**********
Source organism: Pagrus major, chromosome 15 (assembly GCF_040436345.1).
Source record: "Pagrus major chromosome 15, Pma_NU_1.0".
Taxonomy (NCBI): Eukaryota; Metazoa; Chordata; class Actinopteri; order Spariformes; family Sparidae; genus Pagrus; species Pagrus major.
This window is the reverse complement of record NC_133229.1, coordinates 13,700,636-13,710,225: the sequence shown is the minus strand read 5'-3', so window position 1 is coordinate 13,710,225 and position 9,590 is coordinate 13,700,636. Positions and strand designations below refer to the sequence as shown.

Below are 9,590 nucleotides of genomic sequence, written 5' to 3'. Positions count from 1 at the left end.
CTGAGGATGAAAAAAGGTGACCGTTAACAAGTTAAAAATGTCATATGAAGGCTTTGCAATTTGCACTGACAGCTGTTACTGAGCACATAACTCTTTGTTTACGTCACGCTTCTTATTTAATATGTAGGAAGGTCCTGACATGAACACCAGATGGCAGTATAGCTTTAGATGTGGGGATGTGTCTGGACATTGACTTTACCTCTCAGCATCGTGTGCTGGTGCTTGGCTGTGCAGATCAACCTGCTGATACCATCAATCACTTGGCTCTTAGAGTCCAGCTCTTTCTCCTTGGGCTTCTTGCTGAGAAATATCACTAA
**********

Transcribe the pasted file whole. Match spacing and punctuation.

Source organism: Pagrus major, chromosome 15 (assembly GCF_040436345.1).
Source record: "Pagrus major chromosome 15, Pma_NU_1.0".
Taxonomy (NCBI): Eukaryota; Metazoa; Chordata; class Actinopteri; order Spariformes; family Sparidae; genus Pagrus; species Pagrus major.
This window is the reverse complement of record NC_133229.1, coordinates 13,700,636-13,710,225: the sequence shown is the minus strand read 5'-3', so window position 1 is coordinate 13,710,225 and position 9,590 is coordinate 13,700,636. Positions and strand designations below refer to the sequence as shown.

Below are 9,590 nucleotides of genomic sequence, written 5' to 3'. Positions count from 1 at the left end.
CTGAGGATGAAAAAAGGTGACCGTTAACAAGTTAAAAATGTCATATGAAGGCTTTGCAATTTGCACTGACAGCTGTTACTGAGCACATAACTCTTTGTTTACGTCACGCTTCTTATTTAATATGTAGGAAGGTCCTGACATGAACACCAGATGGCAGTATAGCTTTAGATGTGGGGATGTGTCTGGACATTGACTTTACCTCTCAGCATCGTGTGCTGGTGCTTGGCTGTGCAGATCAACCTGCTGATACCATCAATCACTTGGCTCTTAGAGTCCAGCTCTTTCTCCTTGGGCTTCTTGCTGAGAAATATCACTAA